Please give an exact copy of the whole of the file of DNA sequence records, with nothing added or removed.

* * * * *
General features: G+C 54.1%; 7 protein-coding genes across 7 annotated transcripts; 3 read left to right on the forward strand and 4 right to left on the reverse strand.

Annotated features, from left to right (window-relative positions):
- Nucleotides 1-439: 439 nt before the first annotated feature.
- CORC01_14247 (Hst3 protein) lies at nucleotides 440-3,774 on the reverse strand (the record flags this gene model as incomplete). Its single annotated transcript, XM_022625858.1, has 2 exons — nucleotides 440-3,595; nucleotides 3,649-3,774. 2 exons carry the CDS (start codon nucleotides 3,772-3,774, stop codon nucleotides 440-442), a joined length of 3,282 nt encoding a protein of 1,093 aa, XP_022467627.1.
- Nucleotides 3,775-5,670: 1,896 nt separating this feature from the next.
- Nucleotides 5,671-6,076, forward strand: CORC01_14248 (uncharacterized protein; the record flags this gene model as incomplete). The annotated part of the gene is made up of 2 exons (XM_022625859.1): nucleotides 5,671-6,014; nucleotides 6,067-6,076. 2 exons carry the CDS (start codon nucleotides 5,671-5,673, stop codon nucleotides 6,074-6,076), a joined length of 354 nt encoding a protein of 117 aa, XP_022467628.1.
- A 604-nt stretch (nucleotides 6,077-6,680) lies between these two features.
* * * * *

General features: G+C 54.1%; 7 protein-coding genes across 7 annotated transcripts; 3 read left to right on the forward strand and 4 right to left on the reverse strand.

Annotated features, from left to right (window-relative positions):
- Nucleotides 1-439: 439 nt before the first annotated feature.
- CORC01_14247 (Hst3 protein) lies at nucleotides 440-3,774 on the reverse strand (the record flags this gene model as incomplete). Its single annotated transcript, XM_022625858.1, has 2 exons — nucleotides 440-3,595; nucleotides 3,649-3,774. 2 exons carry the CDS (start codon nucleotides 3,772-3,774, stop codon nucleotides 440-442), a joined length of 3,282 nt encoding a protein of 1,093 aa, XP_022467627.1.
- Nucleotides 3,775-5,670: 1,896 nt separating this feature from the next.
- Nucleotides 5,671-6,076, forward strand: CORC01_14248 (uncharacterized protein; the record flags this gene model as incomplete). The annotated part of the gene is made up of 2 exons (XM_022625859.1): nucleotides 5,671-6,014; nucleotides 6,067-6,076. 2 exons carry the CDS (start codon nucleotides 5,671-5,673, stop codon nucleotides 6,074-6,076), a joined length of 354 nt encoding a protein of 117 aa, XP_022467628.1.
- A 604-nt stretch (nucleotides 6,077-6,680) lies between these two features.